Some people call it Shabbat Katan, the ‘little’ or ‘diminished Shabbat’, but it’s more often known as Shabbat Chazon, ‘the Shabbat of the vision’. It’s not exactly a happy vision, though: Isaiah spells out what a society looks like when it ignores God’s demand for justice. The contemporary relevance of his warning is painfully explored in Noah Yuval Harari’s reflection from last week’s Haaretz (please note, this article is behind a paywall).
Isaiah’s prophecies make a challenging start to the week which includes Tishah B’Av, the 25 hour fast when we read Lamentations and recall the sacking of both temples in Jerusalem, the Crusades, expulsions and pogroms which have marked our fate.
What’s the point of remembering destruction? I don’t think the reason is to create a culture of victimhood, despite the fact that the Jewish People has, over millennia, so often been a victim of hatred, contempt and persecution. Despite this, Judaism has through thick and thin courageously maintained an ethos of responsibility and positive commitment. Therefore I believe the purpose is to look destruction and its horrors in the face and determine to do our utmost not to allow the world to be that way anymore.
I can’t help seeing Lamentations in double-vision. We read: starving children cry out to starving mothers, ‘Where are corn and wine?’ I think of the desolate alleys of a burnt-out Jerusalem where no one has the power to hold back the Babylonian soldiers any longer. Then I see pictures of Yemen, Somalia, and more. We read of the ruin of cities, and I see Mariupol, Bucha, and more.
Where is God amidst all this tragedy and evil? the rabbis asked, and continue to ask, over and again. Why does God let such things happen?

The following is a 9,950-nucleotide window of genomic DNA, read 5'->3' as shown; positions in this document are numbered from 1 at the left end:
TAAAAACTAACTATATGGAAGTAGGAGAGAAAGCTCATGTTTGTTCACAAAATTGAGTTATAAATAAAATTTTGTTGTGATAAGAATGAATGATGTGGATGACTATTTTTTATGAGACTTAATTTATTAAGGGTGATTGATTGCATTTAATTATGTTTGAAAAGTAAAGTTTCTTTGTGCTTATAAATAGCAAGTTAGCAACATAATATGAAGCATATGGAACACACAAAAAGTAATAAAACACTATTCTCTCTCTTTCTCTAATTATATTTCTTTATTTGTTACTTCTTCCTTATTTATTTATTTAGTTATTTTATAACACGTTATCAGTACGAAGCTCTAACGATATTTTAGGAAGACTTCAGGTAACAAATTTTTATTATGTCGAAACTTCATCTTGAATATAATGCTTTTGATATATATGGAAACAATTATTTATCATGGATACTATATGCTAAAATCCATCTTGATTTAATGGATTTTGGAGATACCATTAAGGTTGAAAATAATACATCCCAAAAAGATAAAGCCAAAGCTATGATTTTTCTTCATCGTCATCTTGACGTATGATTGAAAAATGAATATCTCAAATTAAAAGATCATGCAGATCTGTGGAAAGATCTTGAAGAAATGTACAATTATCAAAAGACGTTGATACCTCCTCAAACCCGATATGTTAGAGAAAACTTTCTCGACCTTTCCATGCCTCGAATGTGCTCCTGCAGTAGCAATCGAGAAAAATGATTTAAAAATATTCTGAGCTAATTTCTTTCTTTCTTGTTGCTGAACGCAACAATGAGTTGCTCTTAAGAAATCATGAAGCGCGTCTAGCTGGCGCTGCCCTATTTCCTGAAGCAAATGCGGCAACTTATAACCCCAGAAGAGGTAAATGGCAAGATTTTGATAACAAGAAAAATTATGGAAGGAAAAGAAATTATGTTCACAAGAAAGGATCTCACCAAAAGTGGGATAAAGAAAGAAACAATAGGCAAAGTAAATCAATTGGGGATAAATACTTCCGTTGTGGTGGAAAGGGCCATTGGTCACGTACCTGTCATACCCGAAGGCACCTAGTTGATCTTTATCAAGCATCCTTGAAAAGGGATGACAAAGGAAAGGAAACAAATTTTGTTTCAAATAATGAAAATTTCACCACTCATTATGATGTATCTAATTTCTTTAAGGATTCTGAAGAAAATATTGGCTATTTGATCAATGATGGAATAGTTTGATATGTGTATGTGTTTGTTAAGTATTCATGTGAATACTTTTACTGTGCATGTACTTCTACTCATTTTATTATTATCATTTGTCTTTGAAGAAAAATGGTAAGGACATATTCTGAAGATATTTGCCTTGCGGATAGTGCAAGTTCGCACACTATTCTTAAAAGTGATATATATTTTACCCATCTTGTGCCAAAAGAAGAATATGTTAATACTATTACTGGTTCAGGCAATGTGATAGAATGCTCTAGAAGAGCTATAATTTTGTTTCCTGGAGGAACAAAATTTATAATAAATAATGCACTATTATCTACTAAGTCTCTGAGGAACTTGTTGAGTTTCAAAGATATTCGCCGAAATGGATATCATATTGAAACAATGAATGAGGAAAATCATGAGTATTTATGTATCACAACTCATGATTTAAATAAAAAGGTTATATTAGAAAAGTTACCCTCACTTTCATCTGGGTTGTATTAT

A famous Midrash imagines God summoning the ministering angels. God asks them: ‘What do human sovereigns do when a child of theirs has died?’ The angels answer: ‘They draw down the blinds, tear their garments and sit on the ground and weep.’ ‘Then I’ll shut up the heavens in darkness and do the same,’ says God.
Admittedly, this Midrash doesn’t answer the question of why God allows evil to happen. Instead, it speaks of a God who cries with us in every sorrow and whose tears fall with ours at every act of wanton destruction. It tells of a God who says, ‘It pains me terribly that my world should be like this.’ It depicts a God who suffers alongside humanity, and who therefore hopes and aspires alongside us too. It speaks of a God who says, ‘Let’s change the world, you and I.’
That, to my mind, is the point of remembering destruction: so that we determine to do our utmost for life in whatever field or manner lies within our power; so that we take into our hearts the presence of a God who weeps when life is squandered because God, too, loves life; so that we know and remember that this is what God wants of us most of all.
That’s why we hold that the Messiah is born on Tisha B’Av, and why it is the Sephardi custom to sweep our homes from midday on to make ready for the Messiah’s coming: Tisha B’Av is, strangely and paradoxically, the birthday of hope and determination.
That’s why, despite the fact that feelings of powerlessness and hopelessness often haunt me, I’m going to try to brush out of my spirit those thoughts of ‘can’t!’, ‘why bother?’, and ‘what’s the point?’
It’s why I’m determined to say, including to myself: If you can help one person, do it! If you can plant one tree, do so! If you can make one refugee, whom no one seems to want, feel wanted, do it! If you can let the wild flowers bloom that feed the insects that feed the birds, go and rejoice in them! ‘Kumah! Get up!’ we tell God whenever in our services we return the Torah scroll to the holy ark. I imagine God replying: ‘Yes, but you get up too. Get up, and I’ll get up with you. Care for my world, and I’ll care with you. Nurture one child, just one living thing, and I’ll be there right with you, in your heart and in your hands.’
Click here to listen to Rabbi Jonathan on Radio 4’s Thought for the Day on Thursday 20 July.